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Hi there, We're the brightest, most entertaining weekly money podcast in the UK. We are the money section of Mail Online, the world's biggest newspaper website. The podcast has been going for three years and has around 65,000 monthly listens and growing. Be great if you can add us to the TuneIn family. Many thanks in advance, Rich.

Hi there, We're the brightest, most entertaining weekly money podcast in the UK. We are the money section of Mail Online, the world's biggest newspaper website. The podcast has been going for three years and has around 65,000 monthly listens and growing. Be great if you can add us to the TuneIn family. Many thanks in advance, Rich.
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Hi there, We're the brightest, most entertaining weekly money podcast in the UK. We are the money section of Mail Online, the world's biggest newspaper website. The podcast has been going for three years and has around 65,000 monthly listens and growing. Be great if you can add us to the TuneIn family. Many thanks in advance, Rich.






Will a world of rising interest rates make you richer?

Interest rates are going to rise in May, if you believe economists, but will things get better or worse for you if they do? A few years ago, Mark Carney told us to enjoy the low inflation world while it lasted, but now wages are forecast to rise and keep inflation sticky, so interest rates are potentially going to inch up. Rising rates are often painted as bad news but for many a world in which they go up will look more enjoyable. What would be even more pleasurable is being paid more, so...


Buy, sell, or hold? What to do when stock markets tumble

Buy, sell, or hold? When stock markets take a tumble, it's decision time. Investors got a shock this week, when the prolonged period without a stock market correction – dubbed the Big Calm – came to an abrupt end. Many were not surprised by the fact that shares fell, after all warnings that a correction must arrive have not been in short supply. But what did catch them off guard was quite how hard they fell and that the only catalyst was the threat of slightly higher interest rates. On...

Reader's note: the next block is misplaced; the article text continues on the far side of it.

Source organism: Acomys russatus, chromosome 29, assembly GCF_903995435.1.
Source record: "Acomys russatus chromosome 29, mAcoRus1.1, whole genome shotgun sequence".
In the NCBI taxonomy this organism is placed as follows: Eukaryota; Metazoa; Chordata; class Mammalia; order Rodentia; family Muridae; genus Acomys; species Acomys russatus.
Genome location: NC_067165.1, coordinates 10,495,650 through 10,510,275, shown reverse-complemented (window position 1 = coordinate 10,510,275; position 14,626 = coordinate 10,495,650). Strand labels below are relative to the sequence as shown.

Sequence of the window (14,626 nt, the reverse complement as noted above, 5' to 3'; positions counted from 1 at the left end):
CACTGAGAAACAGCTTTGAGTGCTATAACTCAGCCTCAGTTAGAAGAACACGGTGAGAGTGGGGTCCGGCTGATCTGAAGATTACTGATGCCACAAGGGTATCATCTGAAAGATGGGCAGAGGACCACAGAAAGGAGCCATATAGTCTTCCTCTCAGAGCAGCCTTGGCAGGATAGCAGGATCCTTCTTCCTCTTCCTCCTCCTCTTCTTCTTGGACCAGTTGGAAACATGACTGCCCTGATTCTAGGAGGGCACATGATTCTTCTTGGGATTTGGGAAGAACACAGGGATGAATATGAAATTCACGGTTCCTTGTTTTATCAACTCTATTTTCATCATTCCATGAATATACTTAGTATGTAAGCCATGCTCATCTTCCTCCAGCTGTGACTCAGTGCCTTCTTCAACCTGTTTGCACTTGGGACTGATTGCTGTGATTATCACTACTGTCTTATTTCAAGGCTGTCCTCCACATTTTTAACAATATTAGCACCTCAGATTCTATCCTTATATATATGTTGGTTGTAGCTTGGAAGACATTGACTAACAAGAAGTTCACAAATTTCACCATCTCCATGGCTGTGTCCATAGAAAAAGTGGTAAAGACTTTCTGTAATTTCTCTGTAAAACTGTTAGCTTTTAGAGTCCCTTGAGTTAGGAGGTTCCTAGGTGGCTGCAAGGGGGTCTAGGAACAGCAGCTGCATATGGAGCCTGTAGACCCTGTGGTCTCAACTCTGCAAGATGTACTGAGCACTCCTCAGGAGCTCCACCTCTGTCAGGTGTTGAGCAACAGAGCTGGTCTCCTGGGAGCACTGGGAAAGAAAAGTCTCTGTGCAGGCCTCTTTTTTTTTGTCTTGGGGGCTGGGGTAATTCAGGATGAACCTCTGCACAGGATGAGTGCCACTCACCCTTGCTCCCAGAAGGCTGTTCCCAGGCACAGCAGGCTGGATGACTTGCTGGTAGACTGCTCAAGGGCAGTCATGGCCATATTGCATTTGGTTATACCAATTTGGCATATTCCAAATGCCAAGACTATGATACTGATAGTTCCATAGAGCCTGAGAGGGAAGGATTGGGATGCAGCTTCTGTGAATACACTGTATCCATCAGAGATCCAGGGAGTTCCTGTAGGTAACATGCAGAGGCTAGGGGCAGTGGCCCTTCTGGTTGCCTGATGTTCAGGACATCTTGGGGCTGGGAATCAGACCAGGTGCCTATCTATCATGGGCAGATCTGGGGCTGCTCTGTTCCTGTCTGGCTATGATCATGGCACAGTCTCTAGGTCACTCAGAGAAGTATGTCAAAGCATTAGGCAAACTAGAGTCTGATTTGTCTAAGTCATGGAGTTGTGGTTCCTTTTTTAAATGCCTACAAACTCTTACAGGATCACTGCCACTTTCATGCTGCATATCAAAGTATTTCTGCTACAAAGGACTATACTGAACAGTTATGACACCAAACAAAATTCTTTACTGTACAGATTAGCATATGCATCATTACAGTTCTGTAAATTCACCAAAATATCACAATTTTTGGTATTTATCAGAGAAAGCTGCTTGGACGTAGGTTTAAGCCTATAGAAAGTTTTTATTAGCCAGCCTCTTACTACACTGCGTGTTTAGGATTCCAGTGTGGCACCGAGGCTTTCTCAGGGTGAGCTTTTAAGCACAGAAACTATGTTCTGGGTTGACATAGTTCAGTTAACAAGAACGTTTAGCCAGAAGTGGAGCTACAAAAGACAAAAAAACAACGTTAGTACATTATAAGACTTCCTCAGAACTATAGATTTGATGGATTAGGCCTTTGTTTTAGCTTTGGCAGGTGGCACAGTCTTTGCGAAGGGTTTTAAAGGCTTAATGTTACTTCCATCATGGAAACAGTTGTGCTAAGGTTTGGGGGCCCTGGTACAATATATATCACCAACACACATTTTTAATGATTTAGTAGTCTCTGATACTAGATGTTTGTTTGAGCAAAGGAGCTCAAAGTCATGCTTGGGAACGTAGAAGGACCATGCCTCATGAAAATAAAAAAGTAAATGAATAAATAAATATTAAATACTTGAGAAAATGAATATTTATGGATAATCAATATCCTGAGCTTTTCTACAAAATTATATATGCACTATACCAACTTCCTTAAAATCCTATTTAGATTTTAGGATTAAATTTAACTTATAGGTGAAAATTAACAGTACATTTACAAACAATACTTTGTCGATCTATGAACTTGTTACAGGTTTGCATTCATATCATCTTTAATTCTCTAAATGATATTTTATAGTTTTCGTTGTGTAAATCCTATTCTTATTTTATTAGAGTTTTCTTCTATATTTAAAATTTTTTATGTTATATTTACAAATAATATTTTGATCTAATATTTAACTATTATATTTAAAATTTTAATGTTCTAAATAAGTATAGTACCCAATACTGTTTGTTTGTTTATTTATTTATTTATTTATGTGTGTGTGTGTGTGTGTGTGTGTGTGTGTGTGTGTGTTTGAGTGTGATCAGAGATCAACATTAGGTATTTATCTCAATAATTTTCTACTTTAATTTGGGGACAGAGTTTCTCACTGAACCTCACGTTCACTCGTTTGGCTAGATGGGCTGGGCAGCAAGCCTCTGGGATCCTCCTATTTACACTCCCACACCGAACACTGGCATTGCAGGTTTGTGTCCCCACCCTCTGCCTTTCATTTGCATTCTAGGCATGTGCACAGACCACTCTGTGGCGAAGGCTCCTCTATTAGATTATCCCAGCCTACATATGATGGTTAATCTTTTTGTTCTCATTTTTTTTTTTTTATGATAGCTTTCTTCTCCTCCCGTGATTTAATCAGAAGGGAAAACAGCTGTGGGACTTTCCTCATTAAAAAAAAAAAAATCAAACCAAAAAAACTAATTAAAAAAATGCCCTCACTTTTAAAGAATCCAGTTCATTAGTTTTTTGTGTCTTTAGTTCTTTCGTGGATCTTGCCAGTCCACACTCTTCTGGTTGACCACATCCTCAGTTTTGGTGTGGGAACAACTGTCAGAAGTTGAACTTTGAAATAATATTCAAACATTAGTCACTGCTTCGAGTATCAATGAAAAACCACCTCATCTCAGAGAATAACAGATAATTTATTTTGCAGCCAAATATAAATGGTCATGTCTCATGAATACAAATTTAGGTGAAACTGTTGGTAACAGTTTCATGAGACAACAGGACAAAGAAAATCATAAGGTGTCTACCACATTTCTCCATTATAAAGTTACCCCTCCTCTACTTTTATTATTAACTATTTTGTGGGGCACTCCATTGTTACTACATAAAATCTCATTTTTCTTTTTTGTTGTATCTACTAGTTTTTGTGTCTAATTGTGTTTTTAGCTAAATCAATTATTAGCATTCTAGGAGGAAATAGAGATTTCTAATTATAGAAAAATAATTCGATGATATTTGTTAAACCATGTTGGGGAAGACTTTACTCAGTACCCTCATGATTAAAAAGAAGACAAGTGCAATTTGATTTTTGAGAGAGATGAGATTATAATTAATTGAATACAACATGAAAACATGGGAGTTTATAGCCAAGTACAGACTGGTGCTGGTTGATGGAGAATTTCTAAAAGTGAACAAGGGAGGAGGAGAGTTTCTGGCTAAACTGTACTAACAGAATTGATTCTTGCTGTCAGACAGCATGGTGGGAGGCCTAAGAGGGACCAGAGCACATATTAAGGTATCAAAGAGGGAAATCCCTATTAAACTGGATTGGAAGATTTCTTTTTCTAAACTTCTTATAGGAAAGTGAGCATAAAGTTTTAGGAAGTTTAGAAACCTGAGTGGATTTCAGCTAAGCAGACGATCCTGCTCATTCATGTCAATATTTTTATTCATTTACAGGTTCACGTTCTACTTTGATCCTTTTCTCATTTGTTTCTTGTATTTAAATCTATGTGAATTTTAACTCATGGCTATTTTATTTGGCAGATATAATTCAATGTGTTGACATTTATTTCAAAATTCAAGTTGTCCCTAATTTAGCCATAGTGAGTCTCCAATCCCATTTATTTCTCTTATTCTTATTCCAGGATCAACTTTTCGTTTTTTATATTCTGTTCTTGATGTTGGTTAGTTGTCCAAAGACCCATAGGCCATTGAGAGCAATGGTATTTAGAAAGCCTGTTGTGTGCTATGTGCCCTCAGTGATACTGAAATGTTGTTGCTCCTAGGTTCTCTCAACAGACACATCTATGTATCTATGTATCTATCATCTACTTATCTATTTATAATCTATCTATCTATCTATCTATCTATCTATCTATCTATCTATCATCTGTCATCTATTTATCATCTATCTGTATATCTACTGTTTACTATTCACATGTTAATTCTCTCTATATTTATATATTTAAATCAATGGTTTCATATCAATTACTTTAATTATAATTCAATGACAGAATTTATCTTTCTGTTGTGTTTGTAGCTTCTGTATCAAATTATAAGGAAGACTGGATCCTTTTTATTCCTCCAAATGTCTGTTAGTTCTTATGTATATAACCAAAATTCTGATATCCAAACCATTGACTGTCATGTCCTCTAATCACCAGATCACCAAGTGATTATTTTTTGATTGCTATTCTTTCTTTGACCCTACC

Is it time to cut inheritance tax… or raise it?

The Chancellor asked for ideas for inheritance tax to be simplified this week, but should we even have a death tax at all? It is highly unpopular, and some who argue against it say that taxing someone when they are alive and then their estate when they die amounts to double taxation. In contrast, others argue for a lower inheritance tax-free threshold and an even higher tax rate than the current 40%. So how do you solve a problem like inheritance tax? On this week’s podcast Simon Lambert,...


What protects your pension when a company like Carillion collapses?

The collapse of Carillion this week brought how Britain runs itself into the spotlight, but it also left many workers wondering about their money. And it's not just their wages that are a concern, the safety of people's final salary pensions is a major worry when a company collapses. In this week's podcast, Simon Lambert, Rachel Rickard Straus and Georgie Frost look at how safe your pension is and what backs it up. They also discuss whether it is wise handing over so much of the UK’s...


Madness, madness, they call it (housing) madness

The property market is broken. Years of cheap money have allowed lenders to lend more and more to people earning less and less and we’re at crisis point. The politics of trying to boost the housing market to win votes has left us on the brink of potential disaster. Rents are likely to soar too, removing even that alternative to having a roof over our heads, and while all the economic focus rests on London there’s little incentive to move to Stoke-on-Trent. It was with this mess in mind that...


REVEALED: There is a way to save your money without losing out